Full 11th Circuit Blocks Release of Lynching Records

This February 2018 photo shows a bridge that spans the Apalachee River at Moore’s Ford Road where, in 1946, two young black couples were stopped by a white mob who dragged them to the riverbank and shot them multiple times in Monroe, Ga. (AP Photo/David Goldman, File)

ATLANTA (CN) — Weighing grand jury secrecy against the historical significance of unreleased records about a 1946 mob lynching in Georgia, the en banc 11th Circuit ruled Friday that grand jury transcripts from the unsolved Moore’s Ford case cannot be unsealed.

In a 8-4 split, the Atlanta-based appeals court refused to make an exception to a federal rule to allow for the release of grand jury transcripts in what is widely considered the last mass lynching in American history.

The ruling may mark the end of a fight started by the late historian Anthony Pitch and continued by his widow Marion Pitch to uncover records that could shed light on the deaths of Roger and Dorothy Malcom and George and Mae Murray Dorsey.

The two black couples were stopped by a mob as they drove along a road outside of Atlanta and were dragged from their car, tied to a tree and shot.

Although over 100 people reportedly testified before a grand jury in late 1946, no one was ever indicted for the crime.

An 11th Circuit panel previously upheld a lower court’s decision to release grand jury materials in the case. In a February 2019 ruling, the three-judge panel found that district courts can authorize the disclosure of grand jury records outside of Rule 6(e) of the Federal Rules of Criminal Procedure’s exceptions in certain “exceptional circumstances.”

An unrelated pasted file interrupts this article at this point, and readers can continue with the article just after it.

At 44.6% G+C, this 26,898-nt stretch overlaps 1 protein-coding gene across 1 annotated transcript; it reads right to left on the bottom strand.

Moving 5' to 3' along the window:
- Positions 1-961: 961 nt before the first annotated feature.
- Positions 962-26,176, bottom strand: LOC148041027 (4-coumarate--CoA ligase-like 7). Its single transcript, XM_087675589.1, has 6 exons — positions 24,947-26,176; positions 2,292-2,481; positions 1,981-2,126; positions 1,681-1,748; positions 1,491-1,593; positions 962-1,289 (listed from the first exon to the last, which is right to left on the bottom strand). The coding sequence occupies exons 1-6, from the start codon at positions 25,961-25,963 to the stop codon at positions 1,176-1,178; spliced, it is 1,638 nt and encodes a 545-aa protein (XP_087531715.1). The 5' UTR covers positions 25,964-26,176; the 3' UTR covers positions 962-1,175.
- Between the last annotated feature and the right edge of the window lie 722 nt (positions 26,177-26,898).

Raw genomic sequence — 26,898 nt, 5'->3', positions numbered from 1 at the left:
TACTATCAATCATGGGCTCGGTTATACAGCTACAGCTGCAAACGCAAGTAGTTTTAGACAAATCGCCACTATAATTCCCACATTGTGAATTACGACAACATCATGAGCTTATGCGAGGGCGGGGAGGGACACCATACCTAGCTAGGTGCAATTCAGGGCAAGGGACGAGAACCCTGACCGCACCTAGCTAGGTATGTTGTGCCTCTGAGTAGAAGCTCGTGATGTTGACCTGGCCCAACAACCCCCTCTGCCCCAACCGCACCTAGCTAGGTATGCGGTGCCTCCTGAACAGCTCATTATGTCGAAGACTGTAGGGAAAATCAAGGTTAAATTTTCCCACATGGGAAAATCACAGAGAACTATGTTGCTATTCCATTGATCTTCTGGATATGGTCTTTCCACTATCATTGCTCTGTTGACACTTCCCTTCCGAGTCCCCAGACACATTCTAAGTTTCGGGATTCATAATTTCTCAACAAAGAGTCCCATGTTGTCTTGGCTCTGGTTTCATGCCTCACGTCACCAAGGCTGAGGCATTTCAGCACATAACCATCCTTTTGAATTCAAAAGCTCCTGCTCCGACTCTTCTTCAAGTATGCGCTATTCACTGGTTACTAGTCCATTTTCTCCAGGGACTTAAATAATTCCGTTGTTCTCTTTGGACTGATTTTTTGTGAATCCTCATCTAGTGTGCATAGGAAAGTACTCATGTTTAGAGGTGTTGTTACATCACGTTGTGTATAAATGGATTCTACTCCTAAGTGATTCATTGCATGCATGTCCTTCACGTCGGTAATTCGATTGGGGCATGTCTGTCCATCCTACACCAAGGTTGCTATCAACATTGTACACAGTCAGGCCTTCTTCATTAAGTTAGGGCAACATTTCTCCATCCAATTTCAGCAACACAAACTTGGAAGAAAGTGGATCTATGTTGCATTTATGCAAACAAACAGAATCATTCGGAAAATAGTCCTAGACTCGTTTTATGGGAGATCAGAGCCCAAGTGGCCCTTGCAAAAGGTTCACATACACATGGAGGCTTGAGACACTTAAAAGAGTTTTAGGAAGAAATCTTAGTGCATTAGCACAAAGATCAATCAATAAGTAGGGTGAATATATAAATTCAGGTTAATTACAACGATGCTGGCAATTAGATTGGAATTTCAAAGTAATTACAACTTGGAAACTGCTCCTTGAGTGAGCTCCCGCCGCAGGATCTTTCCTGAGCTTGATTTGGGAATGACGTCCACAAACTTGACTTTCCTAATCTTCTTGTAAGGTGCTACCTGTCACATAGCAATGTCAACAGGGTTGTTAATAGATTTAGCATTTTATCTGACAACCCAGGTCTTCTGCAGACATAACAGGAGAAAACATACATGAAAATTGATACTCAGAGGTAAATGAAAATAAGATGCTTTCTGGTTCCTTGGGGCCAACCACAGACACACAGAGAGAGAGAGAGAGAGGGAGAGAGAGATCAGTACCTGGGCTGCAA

Rule 6(e) codifies the rule of grand jury secrecy and determines under what conditions the records of grand jury proceedings may be released.

Friday’s reversal comes after a full 12-member panel of the court reheard arguments in the case in October following a vote to vacate the prior decision.

The en banc court ruled that all instances in which a district court can disclose grand jury materials are already codified in Rule 6(e), calling the rule “exhaustive.”

The court overturned its 1984 ruling in In re Petition to Inspect & Copy Grand Jury Materials (Hastings), which held that district courts have power to go beyond the exceptions listed in Rule 6(e).

“District courts may only authorize the disclosure of grand jury materials if one of the five exceptions listed in Rule 6(e)(3)(E) applies; they do not possess the inherent, supervisory power to order the release of grand jury records in instances not covered by the rule,” Senior U.S. Circuit Judge Gerald Tjoflat, a Gerald Ford appointee, wrote on behalf of the majority.

In a dissenting opinion, U.S. Circuit Judge Charles Wilson, a Bill Clinton appointee, called the majority’s view of the case “anti-textual and anti-historical.”

Wilson said he would uphold the 11th Circuit’s precedent that district courts have the power to disclose grand jury materials, noting that district court judges very rarely exercise that power and the federal appeals court has oversight over those decisions.

According to the dissent, district courts in the 11th Circuit have only unsealed grand jury transcripts twice since the court was established in 1981.

Wilson was joined in the dissent by U.S. Circuit Judges Beverly Martin and Jill Pryor, both Barack Obama appointees. U.S. Circuit Judge Robin Rosenbaum, another Obama appointee, dissented in a separate opinion.

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